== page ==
Dresden church attacked with Molotov cocktails
Police were searching for witnesses after unknown attackers threw two Molotov cocktails at the Martin Luther Church in central Dresden. The late-night arson attempt caused only minor damage.
The first of the cocktails damaged one side of the front door of the 138-year-old building, with the other bottle smashing against a sandstone wall near the access ramp on the side of the church. Traces of a "petroleum-like fluid" were noticeable on the wall and the floor of the church, the daily Sächsische Zeitung reported on Thursday.
However, the attack did not trigger a fire inside the Martin Luther Church. Police estimate that the incident, which took place at around 3 a.m. on Thursday morning, caused property damages worth around 1,000 euros ($1,167).
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Preacher Eckehard Möller told the Tag24 news outlet that he was "shocked" by the attack and could not think of a political motive for it.
"Something like this is just senseless," he said.
Police also said there was no immediate information about the motives of the attackers. They asked for possible witnesses to step forward. Also, the investigators found stickers attached to guttering at the church, some of which called on people to make Molotov cocktials, according to Sächsische Zeitung.
You should venture out over the Augustus Bridge and stand where artist Canaletto once set up his easel in 1748 to paint his famous view of Dresden. The cityscape, with the Frauenkirche church, Dresden Castle and Dresden Cathedral, has hardly changed. Looking at it from this perspective, you will quickly understand why Dresden is also known as Florence on the Elbe.
It's a church but also so much more. It was destroyed during World War II and for 50 years its ruins were a war memorial. After German reunification, donations from around the world helped to have it rebuilt. It now serves as a symbol of intercultural understanding and a testament to reconciliation. The church is open to visitors and every midday there is an organ concert.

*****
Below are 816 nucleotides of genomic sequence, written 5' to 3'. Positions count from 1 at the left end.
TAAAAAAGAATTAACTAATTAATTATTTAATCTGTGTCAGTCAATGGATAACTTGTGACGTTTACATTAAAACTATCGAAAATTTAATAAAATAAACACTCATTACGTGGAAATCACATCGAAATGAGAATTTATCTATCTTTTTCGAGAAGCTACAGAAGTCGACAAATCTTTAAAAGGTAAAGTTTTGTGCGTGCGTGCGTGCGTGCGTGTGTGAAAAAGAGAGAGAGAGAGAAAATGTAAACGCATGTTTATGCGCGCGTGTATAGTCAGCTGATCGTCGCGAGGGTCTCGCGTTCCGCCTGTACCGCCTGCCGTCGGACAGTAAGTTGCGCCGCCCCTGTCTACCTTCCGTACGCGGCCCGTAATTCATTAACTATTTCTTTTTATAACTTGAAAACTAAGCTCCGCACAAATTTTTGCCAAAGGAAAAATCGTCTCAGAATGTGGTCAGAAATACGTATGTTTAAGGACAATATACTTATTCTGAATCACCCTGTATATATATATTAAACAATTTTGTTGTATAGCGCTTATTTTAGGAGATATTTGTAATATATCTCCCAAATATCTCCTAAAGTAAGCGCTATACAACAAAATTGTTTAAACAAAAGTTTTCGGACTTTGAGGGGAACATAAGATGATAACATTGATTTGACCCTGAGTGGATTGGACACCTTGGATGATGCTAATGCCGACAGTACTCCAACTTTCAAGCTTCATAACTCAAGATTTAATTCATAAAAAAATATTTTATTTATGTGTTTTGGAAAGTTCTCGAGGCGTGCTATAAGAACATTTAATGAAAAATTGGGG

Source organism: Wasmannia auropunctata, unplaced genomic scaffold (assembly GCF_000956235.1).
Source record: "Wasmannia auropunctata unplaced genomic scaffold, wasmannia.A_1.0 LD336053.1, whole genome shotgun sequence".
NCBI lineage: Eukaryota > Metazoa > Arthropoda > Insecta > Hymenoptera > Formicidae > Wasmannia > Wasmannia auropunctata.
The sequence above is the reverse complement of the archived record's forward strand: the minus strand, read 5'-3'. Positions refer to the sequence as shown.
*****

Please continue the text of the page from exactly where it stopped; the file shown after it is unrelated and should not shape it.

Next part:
Dresden's Zwinger Palace
The Zwinger Palace is one of the most important buildings of the Baroque era. Augustus the Strong, Elector of Saxony, had it built at the beginning of the 18th century as an appropriate splendid setting with gardens for court festivities. In the 19th century, the Zwinger Palace was made into a museum which displays paintings, Meissner porcelain and historical scientific tools.
The Grand Garden
Some two kilometers (1.4 miles) outside of the city center, you'll find Dresden's biggest park, the Grand Garden or Große Garten. It is a Baroque style landscape garden with colorful flowerbeds, established on the orders of John George III, Elector of Saxony. The rulers of Saxony spent the summer months in the Garden Palace, where they were also known to hold grand, opulent parties.
The Renaissance building is one of the city's oldest. Over the centuries, it has served as a residence for electors and kings of Saxony. Today it houses the Dresden State Art Collections. The castle, like most buildings in Dresden, was destroyed during the Second World War. In 1985, while Dresden was still under East German Communist rule, reconstruction work began - and it is still ongoing.
The Green Vault
Dresden Castle also has one of the biggest treasure chambers in Europe, boasting some 4,000 exhibits. Augustus the Strong was the first to present these masterpieces of court culture to the public in 1724. The precious items are now displayed in the Historical Green Vault and the New Green Vault. One of the highlights is the Golden Coffee Service made by court goldsmith Johann Melchior Dinglinger.
The Fürstenzug - Procession of Princes
The Fürstenzug is a large mural of a mounted procession of the rulers of Saxony. It is located on the outer wall of Dresden Castle's stables courtyard. It displays the ancestral portraits of 35 margraves, electors, dukes and kings. To make the work waterproof it was replaced with 23,000 Meissen porcelain tiles between 1904 and 1907, making it the largest porcelain artwork in the world.
The Semperoper is one of Europe's most elegant opera houses. The Neo-renaissance building was completed in 1878. Architect Gottfried Semper focused both on the perfection of form and sound. The acoustics of the Semperoper is famous the world over. Arial bombing during World War II completely destroyed this splendid building, so it took until 1985 for the opera house to be reopened.
The Elbe river banks
On the banks of the Elbe river, you can enjoy a panoramic view of the cityscape. During the summer, movie nights are held on the river meadows - making it probably Germany's most beautiful open-air cinema. Dresden's palaces also serve as locations for festivals and events during the summer. One of the highlights is the Dresden Palace Nights, which involves concerts and firework displays.
The Elbe River
The river adds to Dresden's quality of life. The river banks serve as a living room extension for most city inhabitants. Those wishing to escape the city can do so in style, by boarding one of the historical paddle steam boats. Dresden has the oldest and biggest paddle steamer fleet in the world. It consists of nine wheel steamers, most dating from the late 19th century.